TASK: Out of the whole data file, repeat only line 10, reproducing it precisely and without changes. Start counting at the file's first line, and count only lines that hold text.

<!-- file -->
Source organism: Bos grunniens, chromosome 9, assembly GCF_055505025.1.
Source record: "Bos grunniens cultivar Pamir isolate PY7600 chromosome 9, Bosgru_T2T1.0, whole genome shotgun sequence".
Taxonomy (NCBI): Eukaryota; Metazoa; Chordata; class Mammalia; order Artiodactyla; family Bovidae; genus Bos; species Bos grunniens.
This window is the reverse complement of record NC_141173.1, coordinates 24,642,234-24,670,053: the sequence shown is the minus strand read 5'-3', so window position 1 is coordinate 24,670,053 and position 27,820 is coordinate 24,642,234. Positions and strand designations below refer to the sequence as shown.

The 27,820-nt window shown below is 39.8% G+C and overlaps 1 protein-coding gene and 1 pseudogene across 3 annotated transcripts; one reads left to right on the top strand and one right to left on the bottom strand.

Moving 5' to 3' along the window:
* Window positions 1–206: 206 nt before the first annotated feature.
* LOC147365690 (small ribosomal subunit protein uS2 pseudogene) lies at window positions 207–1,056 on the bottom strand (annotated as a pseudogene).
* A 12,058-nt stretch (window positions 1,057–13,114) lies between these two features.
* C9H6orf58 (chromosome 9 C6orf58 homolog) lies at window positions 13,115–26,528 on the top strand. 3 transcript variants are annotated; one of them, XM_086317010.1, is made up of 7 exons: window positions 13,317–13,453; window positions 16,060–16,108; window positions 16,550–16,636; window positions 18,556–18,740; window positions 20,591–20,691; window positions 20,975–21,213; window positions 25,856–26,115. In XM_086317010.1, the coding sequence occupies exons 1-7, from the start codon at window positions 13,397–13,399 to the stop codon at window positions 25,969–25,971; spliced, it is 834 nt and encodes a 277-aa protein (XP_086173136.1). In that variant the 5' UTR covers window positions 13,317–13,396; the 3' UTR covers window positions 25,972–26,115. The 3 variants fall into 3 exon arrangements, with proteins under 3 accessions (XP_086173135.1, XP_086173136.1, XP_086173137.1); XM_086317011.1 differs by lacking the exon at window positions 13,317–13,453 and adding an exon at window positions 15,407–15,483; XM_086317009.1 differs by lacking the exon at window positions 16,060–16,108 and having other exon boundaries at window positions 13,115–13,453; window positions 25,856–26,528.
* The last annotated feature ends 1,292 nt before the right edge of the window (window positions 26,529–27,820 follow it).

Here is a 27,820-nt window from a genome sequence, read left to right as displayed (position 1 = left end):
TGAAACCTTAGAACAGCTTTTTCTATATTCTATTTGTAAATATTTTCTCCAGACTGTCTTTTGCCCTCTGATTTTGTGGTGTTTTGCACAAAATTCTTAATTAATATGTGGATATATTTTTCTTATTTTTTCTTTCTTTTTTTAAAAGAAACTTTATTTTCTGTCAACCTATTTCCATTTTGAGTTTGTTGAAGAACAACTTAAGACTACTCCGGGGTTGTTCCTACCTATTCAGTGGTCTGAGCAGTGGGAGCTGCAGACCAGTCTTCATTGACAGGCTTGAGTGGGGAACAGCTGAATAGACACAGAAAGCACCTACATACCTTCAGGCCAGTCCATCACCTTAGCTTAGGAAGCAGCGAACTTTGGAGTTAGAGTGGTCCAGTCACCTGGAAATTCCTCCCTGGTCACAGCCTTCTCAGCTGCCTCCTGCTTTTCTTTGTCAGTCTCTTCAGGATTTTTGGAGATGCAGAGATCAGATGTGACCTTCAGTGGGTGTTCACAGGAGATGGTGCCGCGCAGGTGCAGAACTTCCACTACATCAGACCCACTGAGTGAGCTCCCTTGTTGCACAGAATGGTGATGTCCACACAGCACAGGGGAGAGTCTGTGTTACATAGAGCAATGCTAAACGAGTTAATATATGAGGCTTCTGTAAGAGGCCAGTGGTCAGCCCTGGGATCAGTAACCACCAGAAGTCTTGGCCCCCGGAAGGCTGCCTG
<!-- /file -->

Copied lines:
* C9H6orf58 (chromosome 9 C6orf58 homolog) lies at window positions 13,115–26,528 on the top strand. 3 transcript variants are annotated; one of them, XM_086317010.1, is made up of 7 exons: window positions 13,317–13,453; window positions 16,060–16,108; window positions 16,550–16,636; window positions 18,556–18,740; window positions 20,591–20,691; window positions 20,975–21,213; window positions 25,856–26,115. In XM_086317010.1, the coding sequence occupies exons 1-7, from the start codon at window positions 13,397–13,399 to the stop codon at window positions 25,969–25,971; spliced, it is 834 nt and encodes a 277-aa protein (XP_086173136.1). In that variant the 5' UTR covers window positions 13,317–13,396; the 3' UTR covers window positions 25,972–26,115. The 3 variants fall into 3 exon arrangements, with proteins under 3 accessions (XP_086173135.1, XP_086173136.1, XP_086173137.1); XM_086317011.1 differs by lacking the exon at window positions 13,317–13,453 and adding an exon at window positions 15,407–15,483; XM_086317009.1 differs by lacking the exon at window positions 16,060–16,108 and having other exon boundaries at window positions 13,115–13,453; window positions 25,856–26,528.